Insight & Analysis

Lockdowns and mental health – are you coping?

Published: Aug 2020

The various lockdowns are impacting people and businesses across the globe. At Treasury Today, we’ve taken deep looks into the effects on the market, on supply chains and on trade, but now we’re looking at how lockdowns are affecting peoples’ mental health – and what they can do to alleviate some of the pressure.

Man sitting on a rock looking into the distance

The COVID-19 pandemic is one that almost no one predicted, and the impacts have been unprecedented. As the world began implementing various social distancing measures, millions of employees were faced with a challenge that many had never encountered: working from home. For those who live alone, and indeed even those who don’t, social distancing and home working brought about an experience not too dissimilar to solitary confinement.

Solitary confinement is, of course, something that is condemned by experts and human rights advocates, on account of the sometimes-devastating impact it can have on a person’s mental health. Whilst most people aren’t confined to the tiny box-room that prisoners are (though some flats in large cities are almost comparable), it’s undeniable that being stuck in a house or apartment all day every day is likely to have a similar effect on mental health.

The statistics

Nick Earley, Head of Psychology at corporate mental health and wellbeing specialists, Helix Resilience, explains that recent research conducted on over 350 London-based banking and financial professionals found that 86% believe that lockdown has affected their mental health to some extent. For 47%, this has come in the form of sleep disruption.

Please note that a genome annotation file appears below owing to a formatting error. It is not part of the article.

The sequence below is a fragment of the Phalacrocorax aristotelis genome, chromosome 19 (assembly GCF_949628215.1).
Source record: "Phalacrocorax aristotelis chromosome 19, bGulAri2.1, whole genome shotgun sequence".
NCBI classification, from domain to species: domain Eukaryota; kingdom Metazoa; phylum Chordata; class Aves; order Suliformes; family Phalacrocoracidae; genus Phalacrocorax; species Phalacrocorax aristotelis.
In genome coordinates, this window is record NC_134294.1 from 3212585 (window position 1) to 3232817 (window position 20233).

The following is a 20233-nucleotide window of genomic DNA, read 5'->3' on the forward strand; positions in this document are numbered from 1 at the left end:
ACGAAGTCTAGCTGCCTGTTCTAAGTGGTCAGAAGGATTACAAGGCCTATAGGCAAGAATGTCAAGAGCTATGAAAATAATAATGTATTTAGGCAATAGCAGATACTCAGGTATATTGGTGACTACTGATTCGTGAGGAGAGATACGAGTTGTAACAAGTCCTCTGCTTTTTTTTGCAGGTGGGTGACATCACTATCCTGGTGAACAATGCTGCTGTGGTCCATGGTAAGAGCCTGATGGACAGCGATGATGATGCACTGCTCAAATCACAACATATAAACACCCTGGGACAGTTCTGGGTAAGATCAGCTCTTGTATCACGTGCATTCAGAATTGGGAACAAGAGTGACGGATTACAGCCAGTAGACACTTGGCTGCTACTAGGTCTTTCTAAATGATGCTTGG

When it comes to working during lockdowns, 38% said they are less productive, and 36% said they feel anxious or poorly motivated. Additionally, working from home has now blurred the work/life boundary, and 35% said they are working longer hours. Despite this, 42% of the banking and financial professionals said the lack of commuting time has actually improved the work/life balance, and the same percentage said they are happy to continue working from home.

The stress of being in mandatory lockdown is also impacting peoples’ regular habits. At 45%, nearly half of respondents said they were eating more junk food, and 41% said they are exercising less than before lockdown. Meanwhile, 32% said they are drinking more alcohol.

It’s okay for some

Earley says it’s important to note that the impact of working from home largely depends on a person’s job. “For those that already worked from home, it was probably a seamless move,” he explains. “But for those that didn’t, it might be something that’s completely new, and their company might not be set up properly for it.” For the latter group, working in a different environment, possibly with technical issues, can increase stress, reduce productivity and lead to other problems such as struggling to concentrate or adopting unhealthy coping strategies (the consumption of alcohol and unhealthy foods).

For treasurers, who often have to access a treasury management system (TMS), or an ERP, switching to remote work might offer more technical challenges than for say, a writer. “If people are doing complex tasks where they ideally need to be in an office to do them and they’re forced to do it remotely, that could make their job more difficult and therefore add more stress,” comments Earley.

Likewise, many people are working longer hours, and Earley suggests this is likely due to the lack of “clean break” that is felt when leaving work. For most, this break comes in the form of the journey home, be it walking, taking public transport, or driving. “Without that clean break, you can end up working longer and find it more difficult to switch off.” With regards to the sleep disruption that 47% of respondents said they were experiencing, Earley doesn’t find it surprising, and thinks it’s likely to do with that non-existent break. “People might still be churning things over from the office before bed, which can increase stress levels and make it difficult to sleep,” he explains.